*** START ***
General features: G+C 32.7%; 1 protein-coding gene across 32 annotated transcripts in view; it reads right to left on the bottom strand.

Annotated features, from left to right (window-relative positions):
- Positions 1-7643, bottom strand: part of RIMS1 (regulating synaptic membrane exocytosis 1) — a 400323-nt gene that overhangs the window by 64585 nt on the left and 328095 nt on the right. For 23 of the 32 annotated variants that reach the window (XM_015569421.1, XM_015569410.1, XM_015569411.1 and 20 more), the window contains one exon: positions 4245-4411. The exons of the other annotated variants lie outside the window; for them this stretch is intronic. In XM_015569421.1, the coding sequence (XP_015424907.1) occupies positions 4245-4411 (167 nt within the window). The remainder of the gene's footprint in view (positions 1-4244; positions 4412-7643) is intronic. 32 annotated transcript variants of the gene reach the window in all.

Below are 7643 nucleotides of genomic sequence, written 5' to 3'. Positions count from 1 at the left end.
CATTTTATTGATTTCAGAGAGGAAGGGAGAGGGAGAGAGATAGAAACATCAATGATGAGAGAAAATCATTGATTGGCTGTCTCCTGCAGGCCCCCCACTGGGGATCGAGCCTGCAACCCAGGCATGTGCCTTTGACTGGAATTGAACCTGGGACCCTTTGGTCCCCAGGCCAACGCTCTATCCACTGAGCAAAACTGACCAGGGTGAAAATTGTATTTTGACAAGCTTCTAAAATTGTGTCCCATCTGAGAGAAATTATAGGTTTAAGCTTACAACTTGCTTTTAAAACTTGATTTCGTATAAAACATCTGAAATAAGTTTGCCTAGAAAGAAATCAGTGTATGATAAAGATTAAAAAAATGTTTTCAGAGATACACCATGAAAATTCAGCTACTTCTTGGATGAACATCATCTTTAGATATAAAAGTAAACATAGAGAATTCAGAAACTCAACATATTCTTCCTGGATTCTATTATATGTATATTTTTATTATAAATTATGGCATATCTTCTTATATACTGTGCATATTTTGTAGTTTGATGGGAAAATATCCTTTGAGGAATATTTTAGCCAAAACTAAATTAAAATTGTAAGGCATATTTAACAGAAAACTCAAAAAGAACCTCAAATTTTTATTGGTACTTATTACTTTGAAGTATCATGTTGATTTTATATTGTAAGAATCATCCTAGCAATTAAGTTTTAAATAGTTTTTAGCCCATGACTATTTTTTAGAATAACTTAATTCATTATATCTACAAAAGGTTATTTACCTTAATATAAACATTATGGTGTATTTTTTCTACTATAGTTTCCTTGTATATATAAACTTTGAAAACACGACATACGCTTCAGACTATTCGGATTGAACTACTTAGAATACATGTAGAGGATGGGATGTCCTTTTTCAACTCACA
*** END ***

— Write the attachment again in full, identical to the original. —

General features: G+C 32.7%; 1 protein-coding gene across 32 annotated transcripts in view; it reads right to left on the bottom strand.

Annotated features, from left to right (window-relative positions):
- Positions 1-7643, bottom strand: part of RIMS1 (regulating synaptic membrane exocytosis 1) — a 400323-nt gene that overhangs the window by 64585 nt on the left and 328095 nt on the right. For 23 of the 32 annotated variants that reach the window (XM_015569421.1, XM_015569410.1, XM_015569411.1 and 20 more), the window contains one exon: positions 4245-4411. The exons of the other annotated variants lie outside the window; for them this stretch is intronic. In XM_015569421.1, the coding sequence (XP_015424907.1) occupies positions 4245-4411 (167 nt within the window). The remainder of the gene's footprint in view (positions 1-4244; positions 4412-7643) is intronic. 32 annotated transcript variants of the gene reach the window in all.

Below are 7643 nucleotides of genomic sequence, written 5' to 3'. Positions count from 1 at the left end.
CATTTTATTGATTTCAGAGAGGAAGGGAGAGGGAGAGAGATAGAAACATCAATGATGAGAGAAAATCATTGATTGGCTGTCTCCTGCAGGCCCCCCACTGGGGATCGAGCCTGCAACCCAGGCATGTGCCTTTGACTGGAATTGAACCTGGGACCCTTTGGTCCCCAGGCCAACGCTCTATCCACTGAGCAAAACTGACCAGGGTGAAAATTGTATTTTGACAAGCTTCTAAAATTGTGTCCCATCTGAGAGAAATTATAGGTTTAAGCTTACAACTTGCTTTTAAAACTTGATTTCGTATAAAACATCTGAAATAAGTTTGCCTAGAAAGAAATCAGTGTATGATAAAGATTAAAAAAATGTTTTCAGAGATACACCATGAAAATTCAGCTACTTCTTGGATGAACATCATCTTTAGATATAAAAGTAAACATAGAGAATTCAGAAACTCAACATATTCTTCCTGGATTCTATTATATGTATATTTTTATTATAAATTATGGCATATCTTCTTATATACTGTGCATATTTTGTAGTTTGATGGGAAAATATCCTTTGAGGAATATTTTAGCCAAAACTAAATTAAAATTGTAAGGCATATTTAACAGAAAACTCAAAAAGAACCTCAAATTTTTATTGGTACTTATTACTTTGAAGTATCATGTTGATTTTATATTGTAAGAATCATCCTAGCAATTAAGTTTTAAATAGTTTTTAGCCCATGACTATTTTTTAGAATAACTTAATTCATTATATCTACAAAAGGTTATTTACCTTAATATAAACATTATGGTGTATTTTTTCTACTATAGTTTCCTTGTATATATAAACTTTGAAAACACGACATACGCTTCAGACTATTCGGATTGAACTACTTAGAATACATGTAGAGGATGGGATGTCCTTTTTCAACTCACA